Tuesday, July 19, 2011

Maryland Redistricting

Maryland already possesses some of the most bizarrely gerrymandered congressional lines in the country. Some of that is due to the Chesapeake Bay making any line look fuzzy, but not all of it -- the bizarre quad-helix thing going on in Baltimore is truly a gem of the genre. Currently, it has produced a 6-2 Democratic split in the congressional delegation, which, to be fair, isn't totally out of line given the sharp Democratic bent of the state.

But Democratic leaders are going to the drawing board in an effort to make it 7-1. The presumed target had been freshman Rep. Andy Harris (R) of the 1st District (Eastern Shore), but Josh Kurtz is reporting that intense lobbying from Rep. Donna Edwards (D) has instead caused state lawmakers to shift their aim towards the 6th District's Roscoe Bartlett (R), representing the western part of the state.

I like ex-Rep. Frank Kratovil (D), who won the 1st District in an upset in 2006 and seems like a nice enough guy. But Bartlett is going to be 86 years old, and folks raise a good point when they note that the exurbs which would anchor a reformulated 6th district are trending our way. Edwards herself volunteered to take on some deep-red territory (no skin off her back, she won with 83% last time out), and the 8th District (Chris Van Hollen -- and my home turf) probably could do so as well, as we no longer need to pack Democrats in to oust Connie Morella.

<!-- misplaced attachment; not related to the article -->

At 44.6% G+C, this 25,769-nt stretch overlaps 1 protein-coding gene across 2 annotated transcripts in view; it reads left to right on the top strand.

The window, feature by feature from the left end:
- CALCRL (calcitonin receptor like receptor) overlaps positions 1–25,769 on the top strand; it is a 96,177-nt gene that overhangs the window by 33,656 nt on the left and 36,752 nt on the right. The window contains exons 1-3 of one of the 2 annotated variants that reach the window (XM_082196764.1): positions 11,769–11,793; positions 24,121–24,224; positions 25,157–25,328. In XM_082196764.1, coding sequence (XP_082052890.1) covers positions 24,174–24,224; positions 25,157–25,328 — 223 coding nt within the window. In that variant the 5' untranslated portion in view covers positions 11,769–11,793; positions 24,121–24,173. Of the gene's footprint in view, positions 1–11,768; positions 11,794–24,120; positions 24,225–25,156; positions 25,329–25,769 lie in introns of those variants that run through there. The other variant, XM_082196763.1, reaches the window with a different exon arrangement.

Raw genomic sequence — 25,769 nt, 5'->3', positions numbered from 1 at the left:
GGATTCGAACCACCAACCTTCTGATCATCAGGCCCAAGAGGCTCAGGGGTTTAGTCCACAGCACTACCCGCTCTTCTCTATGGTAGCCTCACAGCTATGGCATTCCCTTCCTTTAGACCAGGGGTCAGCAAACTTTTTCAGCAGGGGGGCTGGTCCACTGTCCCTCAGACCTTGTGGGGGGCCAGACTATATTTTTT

The only question is whether the lines can be drawn in a way that looks a little more sane than they do now.


Nick said...

Wondering how your theory regarding the inviolability of representation squares with the realpolitik-al calculations in this post (this sounds more snarky than I mean it, just curious if you see implications or not).

David Schraub said...

I'd prefer nationwide non-partisan redistricting commissions myself, including in Maryland. I think gerrymandering is kind of ridiculous, and in Maryland it appears to be particularly so (though who knows -- maybe these lines will end up being less crazy than the 200 ones).

I'm not sure what you're referring to exactly by my "theory regarding the inviolability of representation", though. I mean, it sounds like something I would have, but I just don't know precisely what you mean.

Nick said...

This. http://dsadevil.blogspot.com/2011/06/american-territories.html

David Schraub said...

Ah. Well, I do think there is a qualitative difference between not having representation at all, and having it but being dicked around in the redistricting process.

PG said...

Any thoughts on the latest round of litigation produced by Texas redistricting that will attempt to 1) maximize Republicans elected; 2) not get thrown out for depriving African-Americans and Latinos of representation; and 3) by attempting to reconcile two nearly irreconciliable objectives, end up cutting various communities into ridiculous shapes? (But hey, this year's redistricting, unlike the one that went to SCOTUS last time, doesn't literally have Tom DeLay's fingerprints on it.)